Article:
Although she’s best known to country fans for her Top 40 single, “Take the Keys,” Leah Turner is showing another side of her musical influences in her dazzling new video, “Once Upon a Time in Mexico.” Reuniting with producer Jesse Frasure, the dynamic singer-songwriter is carrying us away to the shores of Mexico — and sharing some of her life story in the process.
For “Once Upon a Time in Mexico,” Turner is putting a cinematic spin on her parents’ romance. Her father, who would go on to become a rodeo champion, met her mother, a first-generation Mexican American, while delivering a shipment of soda to a deli. That spark turned into a flame — and family history. In the interview below, Turner fills us in about the epic video shoot, the diversity she hopes to bring to country music, and the lesson she wants every woman to learn.
CMT: This video is inspired by your family history, right? How did you bring that story into the video?
Turner: A lot of people would be surprised to know that I am half Mexican. My mother and father fell in love in a time when it was thought to be two different worlds – two mundos diferentes — to then come together and fall in love. And so I’m a product of that fighter spirit, in a sense, and that love always wins.
So, when I was looking at, “Where am I going to go next?” and “Where am I going to do next?” it was just time to marry the two sides of me, and that is being half cowgirl and half Latina, and bring them together. Because country music has always had such a love affair with the Hispanic and Latino culture. I mean, Luke Bryan just had a song called “One Margarita”! Come on, I rest my case! (laughs)
You said you gave it some thought and decided to do this now. What was it about this moment that seems like the right time for you?
It wasn’t necessarily that I gave it a thought, because I’ve never said I’m not Mexicana or I’m not Latina. … You know, as an artist you always need to evolve. So I’ve evolved into standing with both of my roots, which are country music and being a cowgirl, and then infusing my Latina roots into that, and bringing the diversity that the world really needs to see in a time like this, that country music is for all of us.
Where did you film the video?
We filmed the video in Rosarito, Mexico. My aunt and uncle live there — mi tío y mi tía – and they have dual citizenship here in California and obviously in Mexico. We filmed it at their friends’ restaurant. They called one of their friends and got us the horses. They had the police come down and make sure the beaches were blocked off and that we would be OK.
They really took care of everything for us, which was really awesome and incredible to have my family be a part of it. My mom came down, my cousin did my hair. It was a cool family event, bringing these sides of myself into country music.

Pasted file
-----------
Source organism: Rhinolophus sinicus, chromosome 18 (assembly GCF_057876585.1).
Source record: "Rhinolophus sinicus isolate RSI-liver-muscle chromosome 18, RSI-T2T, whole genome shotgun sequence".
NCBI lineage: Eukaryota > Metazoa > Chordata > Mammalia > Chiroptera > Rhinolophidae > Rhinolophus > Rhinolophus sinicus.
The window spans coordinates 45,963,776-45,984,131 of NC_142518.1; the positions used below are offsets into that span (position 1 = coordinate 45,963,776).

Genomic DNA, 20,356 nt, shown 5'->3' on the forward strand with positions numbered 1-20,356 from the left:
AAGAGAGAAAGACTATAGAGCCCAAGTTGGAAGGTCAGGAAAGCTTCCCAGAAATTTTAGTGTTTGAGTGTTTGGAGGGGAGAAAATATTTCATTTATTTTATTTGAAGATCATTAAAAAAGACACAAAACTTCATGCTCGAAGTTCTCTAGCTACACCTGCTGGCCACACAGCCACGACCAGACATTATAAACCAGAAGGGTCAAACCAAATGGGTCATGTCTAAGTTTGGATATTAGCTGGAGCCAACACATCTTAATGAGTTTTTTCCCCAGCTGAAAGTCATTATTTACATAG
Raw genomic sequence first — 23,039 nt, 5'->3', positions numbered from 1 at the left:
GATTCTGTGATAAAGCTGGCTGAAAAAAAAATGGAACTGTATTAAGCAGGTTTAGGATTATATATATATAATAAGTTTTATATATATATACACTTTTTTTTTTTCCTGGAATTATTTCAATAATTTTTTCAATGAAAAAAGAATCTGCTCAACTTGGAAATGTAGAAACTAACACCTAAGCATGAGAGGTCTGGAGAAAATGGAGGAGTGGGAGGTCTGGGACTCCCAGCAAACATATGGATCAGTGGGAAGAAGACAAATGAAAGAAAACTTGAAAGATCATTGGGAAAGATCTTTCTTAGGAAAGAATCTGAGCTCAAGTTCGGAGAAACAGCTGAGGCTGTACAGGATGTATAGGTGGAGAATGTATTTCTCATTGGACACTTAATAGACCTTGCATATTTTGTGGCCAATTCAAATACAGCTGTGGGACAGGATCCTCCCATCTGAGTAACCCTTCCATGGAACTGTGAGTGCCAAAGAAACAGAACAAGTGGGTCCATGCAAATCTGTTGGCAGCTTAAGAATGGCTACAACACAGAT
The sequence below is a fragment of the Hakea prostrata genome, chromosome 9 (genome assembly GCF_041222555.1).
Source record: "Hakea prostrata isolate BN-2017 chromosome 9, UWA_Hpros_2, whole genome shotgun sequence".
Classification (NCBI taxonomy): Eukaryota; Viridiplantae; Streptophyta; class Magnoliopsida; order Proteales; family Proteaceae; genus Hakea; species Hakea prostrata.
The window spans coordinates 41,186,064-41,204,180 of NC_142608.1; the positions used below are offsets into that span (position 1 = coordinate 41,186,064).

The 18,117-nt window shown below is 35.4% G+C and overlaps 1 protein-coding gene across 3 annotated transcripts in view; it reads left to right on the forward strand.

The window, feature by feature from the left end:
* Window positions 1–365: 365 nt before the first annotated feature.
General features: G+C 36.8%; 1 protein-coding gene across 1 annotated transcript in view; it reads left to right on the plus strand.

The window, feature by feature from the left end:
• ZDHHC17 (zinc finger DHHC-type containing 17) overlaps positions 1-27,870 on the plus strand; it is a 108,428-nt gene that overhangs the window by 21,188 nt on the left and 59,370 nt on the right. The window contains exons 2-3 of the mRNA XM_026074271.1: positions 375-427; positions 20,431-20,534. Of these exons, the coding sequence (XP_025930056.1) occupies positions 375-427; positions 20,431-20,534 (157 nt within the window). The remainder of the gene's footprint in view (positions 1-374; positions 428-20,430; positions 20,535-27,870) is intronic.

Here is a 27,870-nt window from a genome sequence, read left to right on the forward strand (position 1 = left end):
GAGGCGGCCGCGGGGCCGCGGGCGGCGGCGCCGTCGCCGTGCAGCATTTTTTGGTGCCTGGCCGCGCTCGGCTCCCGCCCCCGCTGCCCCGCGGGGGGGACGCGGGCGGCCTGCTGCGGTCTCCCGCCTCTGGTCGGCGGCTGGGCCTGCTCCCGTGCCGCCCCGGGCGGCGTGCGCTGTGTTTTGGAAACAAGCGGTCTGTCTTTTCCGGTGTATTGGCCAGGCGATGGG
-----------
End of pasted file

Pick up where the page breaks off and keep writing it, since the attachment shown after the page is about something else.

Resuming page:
What did your family think when they saw the video?
Well, half of them were there! (laughs) So, they saw it in the making. You know, everyone’s loved country music. Everyone’s loved being Mexican American. Seeing both sides of who I am, and also what my grandmother and grandfather fought for to come over here, has been amazing. I don’t think “validating” is the right word, but it’s the first word that comes to my mind, of being part of the American Dream and the diversity that this country stands for. It’s been incredible for me.
When viewers see this video, what do you hope they take away from the experience of watching it?
What I would love for people to take away from this video is that love always wins — and love who you love. No matter what the “normal” says. Normal isn’t always what people feel, you know what I mean? So, if you feel it in your heart and you love them, you love them! Stand in that and stand in your truth.
I also want women to feel it’s OK to feel sexy. It’s whatever you’re comfortable with, but what I would love is for women to be able to say, “God gave me this body.” Whatever shape or size or color you come in, embrace the skin that God has given you.
What goes through your mind when you watch the video now?
“Holy crap, let’s do this!” (laughs) “Viva la raza!” It’s really exciting to show the diversity that I was raised, and the colorful home that I was raised in. And the fact that I was never taught that just because we’re not like someone, doesn’t mean that we don’t embrace them.
We always just look at our hearts. And your heart is what you should be judged by, not your outer layer. That’s what my parents have taught me. That’s their love story of a vaquero and a señorita who fell in love and beat all odds. Again, look at the heart and love always wins.